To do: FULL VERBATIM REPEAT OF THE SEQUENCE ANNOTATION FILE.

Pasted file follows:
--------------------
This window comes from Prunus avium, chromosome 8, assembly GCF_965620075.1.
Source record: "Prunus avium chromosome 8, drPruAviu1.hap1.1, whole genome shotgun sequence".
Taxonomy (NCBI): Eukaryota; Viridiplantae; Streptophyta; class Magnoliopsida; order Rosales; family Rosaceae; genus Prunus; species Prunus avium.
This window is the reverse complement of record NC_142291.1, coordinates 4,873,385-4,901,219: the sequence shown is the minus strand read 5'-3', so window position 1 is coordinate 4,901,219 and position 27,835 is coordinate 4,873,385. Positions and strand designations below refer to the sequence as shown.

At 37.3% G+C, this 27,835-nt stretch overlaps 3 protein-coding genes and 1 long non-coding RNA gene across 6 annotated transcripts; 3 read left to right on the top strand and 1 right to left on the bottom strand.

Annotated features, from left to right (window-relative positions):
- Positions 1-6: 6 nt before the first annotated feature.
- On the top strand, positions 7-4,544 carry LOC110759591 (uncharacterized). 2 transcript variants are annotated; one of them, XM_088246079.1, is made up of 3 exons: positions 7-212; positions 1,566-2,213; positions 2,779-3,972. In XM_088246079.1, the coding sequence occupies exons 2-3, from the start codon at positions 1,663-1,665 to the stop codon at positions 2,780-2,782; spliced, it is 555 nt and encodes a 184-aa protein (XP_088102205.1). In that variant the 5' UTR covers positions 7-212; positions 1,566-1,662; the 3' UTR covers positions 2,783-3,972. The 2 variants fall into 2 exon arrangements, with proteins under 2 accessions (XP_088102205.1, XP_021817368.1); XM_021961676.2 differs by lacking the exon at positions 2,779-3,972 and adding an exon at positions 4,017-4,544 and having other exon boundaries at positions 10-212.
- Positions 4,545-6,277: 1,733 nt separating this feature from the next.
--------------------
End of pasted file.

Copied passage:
This window comes from Prunus avium, chromosome 8, assembly GCF_965620075.1.
Source record: "Prunus avium chromosome 8, drPruAviu1.hap1.1, whole genome shotgun sequence".
Taxonomy (NCBI): Eukaryota; Viridiplantae; Streptophyta; class Magnoliopsida; order Rosales; family Rosaceae; genus Prunus; species Prunus avium.
This window is the reverse complement of record NC_142291.1, coordinates 4,873,385-4,901,219: the sequence shown is the minus strand read 5'-3', so window position 1 is coordinate 4,901,219 and position 27,835 is coordinate 4,873,385. Positions and strand designations below refer to the sequence as shown.

At 37.3% G+C, this 27,835-nt stretch overlaps 3 protein-coding genes and 1 long non-coding RNA gene across 6 annotated transcripts; 3 read left to right on the top strand and 1 right to left on the bottom strand.

Annotated features, from left to right (window-relative positions):
- Positions 1-6: 6 nt before the first annotated feature.
- On the top strand, positions 7-4,544 carry LOC110759591 (uncharacterized). 2 transcript variants are annotated; one of them, XM_088246079.1, is made up of 3 exons: positions 7-212; positions 1,566-2,213; positions 2,779-3,972. In XM_088246079.1, the coding sequence occupies exons 2-3, from the start codon at positions 1,663-1,665 to the stop codon at positions 2,780-2,782; spliced, it is 555 nt and encodes a 184-aa protein (XP_088102205.1). In that variant the 5' UTR covers positions 7-212; positions 1,566-1,662; the 3' UTR covers positions 2,783-3,972. The 2 variants fall into 2 exon arrangements, with proteins under 2 accessions (XP_088102205.1, XP_021817368.1); XM_021961676.2 differs by lacking the exon at positions 2,779-3,972 and adding an exon at positions 4,017-4,544 and having other exon boundaries at positions 10-212.
- Positions 4,545-6,277: 1,733 nt separating this feature from the next.